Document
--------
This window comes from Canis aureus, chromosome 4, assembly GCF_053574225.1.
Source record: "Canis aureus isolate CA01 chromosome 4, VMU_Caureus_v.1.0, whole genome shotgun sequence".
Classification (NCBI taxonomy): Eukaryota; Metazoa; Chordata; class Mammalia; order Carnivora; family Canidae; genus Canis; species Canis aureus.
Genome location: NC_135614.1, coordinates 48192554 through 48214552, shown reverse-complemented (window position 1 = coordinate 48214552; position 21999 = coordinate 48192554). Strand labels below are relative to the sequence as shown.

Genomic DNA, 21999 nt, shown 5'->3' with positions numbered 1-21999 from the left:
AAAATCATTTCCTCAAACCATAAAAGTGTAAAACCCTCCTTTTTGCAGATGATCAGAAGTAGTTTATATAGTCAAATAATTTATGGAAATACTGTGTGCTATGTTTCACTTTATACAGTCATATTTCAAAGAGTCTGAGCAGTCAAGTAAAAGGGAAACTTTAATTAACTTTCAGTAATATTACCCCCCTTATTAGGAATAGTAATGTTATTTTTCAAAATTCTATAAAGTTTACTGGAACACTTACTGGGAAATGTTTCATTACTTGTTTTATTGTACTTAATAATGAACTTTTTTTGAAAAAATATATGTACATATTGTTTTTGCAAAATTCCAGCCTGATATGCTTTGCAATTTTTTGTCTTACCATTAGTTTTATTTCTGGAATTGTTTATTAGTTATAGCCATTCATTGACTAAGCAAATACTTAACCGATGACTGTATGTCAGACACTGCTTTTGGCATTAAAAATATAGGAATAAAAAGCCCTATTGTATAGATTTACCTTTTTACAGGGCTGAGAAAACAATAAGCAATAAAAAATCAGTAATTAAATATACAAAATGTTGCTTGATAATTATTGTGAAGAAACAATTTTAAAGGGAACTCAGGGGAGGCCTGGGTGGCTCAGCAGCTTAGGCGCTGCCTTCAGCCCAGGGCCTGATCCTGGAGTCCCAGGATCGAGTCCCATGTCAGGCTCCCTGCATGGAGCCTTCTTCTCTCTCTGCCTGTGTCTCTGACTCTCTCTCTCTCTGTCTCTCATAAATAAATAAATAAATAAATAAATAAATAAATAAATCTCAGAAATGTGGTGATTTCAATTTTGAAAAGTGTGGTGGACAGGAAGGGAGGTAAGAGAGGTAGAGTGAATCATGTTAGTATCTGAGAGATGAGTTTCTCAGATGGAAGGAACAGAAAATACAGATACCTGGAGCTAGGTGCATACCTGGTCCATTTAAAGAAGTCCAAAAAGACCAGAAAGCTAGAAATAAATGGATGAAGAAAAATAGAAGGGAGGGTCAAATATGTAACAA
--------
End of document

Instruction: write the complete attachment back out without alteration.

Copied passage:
This window comes from Canis aureus, chromosome 4, assembly GCF_053574225.1.
Source record: "Canis aureus isolate CA01 chromosome 4, VMU_Caureus_v.1.0, whole genome shotgun sequence".
Classification (NCBI taxonomy): Eukaryota; Metazoa; Chordata; class Mammalia; order Carnivora; family Canidae; genus Canis; species Canis aureus.
Genome location: NC_135614.1, coordinates 48192554 through 48214552, shown reverse-complemented (window position 1 = coordinate 48214552; position 21999 = coordinate 48192554). Strand labels below are relative to the sequence as shown.

Genomic DNA, 21999 nt, shown 5'->3' with positions numbered 1-21999 from the left:
AAAATCATTTCCTCAAACCATAAAAGTGTAAAACCCTCCTTTTTGCAGATGATCAGAAGTAGTTTATATAGTCAAATAATTTATGGAAATACTGTGTGCTATGTTTCACTTTATACAGTCATATTTCAAAGAGTCTGAGCAGTCAAGTAAAAGGGAAACTTTAATTAACTTTCAGTAATATTACCCCCCTTATTAGGAATAGTAATGTTATTTTTCAAAATTCTATAAAGTTTACTGGAACACTTACTGGGAAATGTTTCATTACTTGTTTTATTGTACTTAATAATGAACTTTTTTTGAAAAAATATATGTACATATTGTTTTTGCAAAATTCCAGCCTGATATGCTTTGCAATTTTTTGTCTTACCATTAGTTTTATTTCTGGAATTGTTTATTAGTTATAGCCATTCATTGACTAAGCAAATACTTAACCGATGACTGTATGTCAGACACTGCTTTTGGCATTAAAAATATAGGAATAAAAAGCCCTATTGTATAGATTTACCTTTTTACAGGGCTGAGAAAACAATAAGCAATAAAAAATCAGTAATTAAATATACAAAATGTTGCTTGATAATTATTGTGAAGAAACAATTTTAAAGGGAACTCAGGGGAGGCCTGGGTGGCTCAGCAGCTTAGGCGCTGCCTTCAGCCCAGGGCCTGATCCTGGAGTCCCAGGATCGAGTCCCATGTCAGGCTCCCTGCATGGAGCCTTCTTCTCTCTCTGCCTGTGTCTCTGACTCTCTCTCTCTCTGTCTCTCATAAATAAATAAATAAATAAATAAATAAATAAATAAATCTCAGAAATGTGGTGATTTCAATTTTGAAAAGTGTGGTGGACAGGAAGGGAGGTAAGAGAGGTAGAGTGAATCATGTTAGTATCTGAGAGATGAGTTTCTCAGATGGAAGGAACAGAAAATACAGATACCTGGAGCTAGGTGCATACCTGGTCCATTTAAAGAAGTCCAAAAAGACCAGAAAGCTAGAAATAAATGGATGAAGAAAAATAGAAGGGAGGGTCAAATATGTAACAA